In terms of time, I was in no rush. There was no client, no remuneration, and no deadlines. As such, you were nurtured more than manufactured. I realized my zeal for gardening one day, when I came home to tend to you after a full day of paid gardening work, while my toddler waits impatiently by the gate in her blue swimming suit.
Before it all. Yellowing grass with bald patches.
So, thank you my garden, for being a small haven I could escape to, whenever living in this sprawling, car-centered city became unbearable and frustrating. You shielded me from the nakedness of modern ‘open living’, and I could live freely at home with windows wide open. Continue reading
I have often been asked why I don’t grow much Chinese leafy greens. Those commonly seen in the market like chye sim/choy sum, kai lan, xiao bai chai, Chinese cabbage, etc. After all, growing up in a Chinese family, these are the vegetables frequently seen on my family’s dining table. Food is a big part of our identity, heritage and culture. What we eat during childhood is usually entrenched deeply in us. It is familiar ground we draw comfort from. So why do I choose not to grow these vegetables?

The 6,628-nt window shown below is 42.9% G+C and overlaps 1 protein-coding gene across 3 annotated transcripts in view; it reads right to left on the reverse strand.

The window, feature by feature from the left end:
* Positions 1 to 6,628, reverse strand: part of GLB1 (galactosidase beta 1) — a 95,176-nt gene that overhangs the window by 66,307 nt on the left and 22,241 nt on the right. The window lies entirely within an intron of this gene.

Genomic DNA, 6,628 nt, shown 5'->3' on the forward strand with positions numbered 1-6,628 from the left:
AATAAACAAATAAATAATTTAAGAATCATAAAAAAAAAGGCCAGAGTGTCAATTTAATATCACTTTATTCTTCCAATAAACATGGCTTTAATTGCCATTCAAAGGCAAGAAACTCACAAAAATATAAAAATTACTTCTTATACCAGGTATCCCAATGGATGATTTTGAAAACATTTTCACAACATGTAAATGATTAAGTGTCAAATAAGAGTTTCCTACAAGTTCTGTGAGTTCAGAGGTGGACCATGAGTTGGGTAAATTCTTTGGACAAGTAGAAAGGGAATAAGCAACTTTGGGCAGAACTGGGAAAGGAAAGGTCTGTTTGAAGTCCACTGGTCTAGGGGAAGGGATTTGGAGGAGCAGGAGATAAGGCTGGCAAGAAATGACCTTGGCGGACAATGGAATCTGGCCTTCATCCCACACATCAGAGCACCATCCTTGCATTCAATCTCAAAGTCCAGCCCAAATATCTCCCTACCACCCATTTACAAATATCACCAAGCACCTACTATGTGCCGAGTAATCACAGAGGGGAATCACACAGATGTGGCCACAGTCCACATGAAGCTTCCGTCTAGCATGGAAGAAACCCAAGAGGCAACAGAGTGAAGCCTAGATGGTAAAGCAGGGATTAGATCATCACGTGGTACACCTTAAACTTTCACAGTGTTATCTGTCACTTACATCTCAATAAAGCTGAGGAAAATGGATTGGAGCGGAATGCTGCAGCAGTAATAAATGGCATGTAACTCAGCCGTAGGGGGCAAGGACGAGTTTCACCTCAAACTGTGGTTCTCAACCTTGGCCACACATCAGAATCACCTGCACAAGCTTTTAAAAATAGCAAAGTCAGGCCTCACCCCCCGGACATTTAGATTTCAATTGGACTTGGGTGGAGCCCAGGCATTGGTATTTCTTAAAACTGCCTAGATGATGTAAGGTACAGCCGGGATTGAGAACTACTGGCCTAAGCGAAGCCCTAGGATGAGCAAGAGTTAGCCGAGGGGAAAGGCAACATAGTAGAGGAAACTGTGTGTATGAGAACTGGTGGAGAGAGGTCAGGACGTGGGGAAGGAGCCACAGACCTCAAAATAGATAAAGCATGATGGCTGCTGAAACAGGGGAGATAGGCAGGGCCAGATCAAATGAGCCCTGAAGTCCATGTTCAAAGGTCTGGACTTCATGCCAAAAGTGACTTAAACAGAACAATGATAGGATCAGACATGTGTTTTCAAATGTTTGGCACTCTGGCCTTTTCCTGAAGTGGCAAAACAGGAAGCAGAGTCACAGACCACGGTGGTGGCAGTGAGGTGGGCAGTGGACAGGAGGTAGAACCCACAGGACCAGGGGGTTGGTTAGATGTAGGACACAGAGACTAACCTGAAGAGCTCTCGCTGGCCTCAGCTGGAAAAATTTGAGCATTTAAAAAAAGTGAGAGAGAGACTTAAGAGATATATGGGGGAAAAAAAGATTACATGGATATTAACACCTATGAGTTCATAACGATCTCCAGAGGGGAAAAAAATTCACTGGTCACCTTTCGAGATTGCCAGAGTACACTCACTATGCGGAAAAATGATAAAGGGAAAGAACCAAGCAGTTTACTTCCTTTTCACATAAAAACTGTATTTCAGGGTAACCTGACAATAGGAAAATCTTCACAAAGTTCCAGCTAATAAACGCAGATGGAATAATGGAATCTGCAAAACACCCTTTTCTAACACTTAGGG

Truth be told, it’s something I have done before. I still remember planting and harvesting chye sim, Japanese kai lan, Chinese cabbage, and xiao bai chai from a rooftop garden at a school over 3 years ago. It’s always nice growing what you ate growing up as a child, proudly bringing the harvest home for your mum to cook them in the same way.
Chye sim/choy sum
Xiao bai cai
Xiao bai cai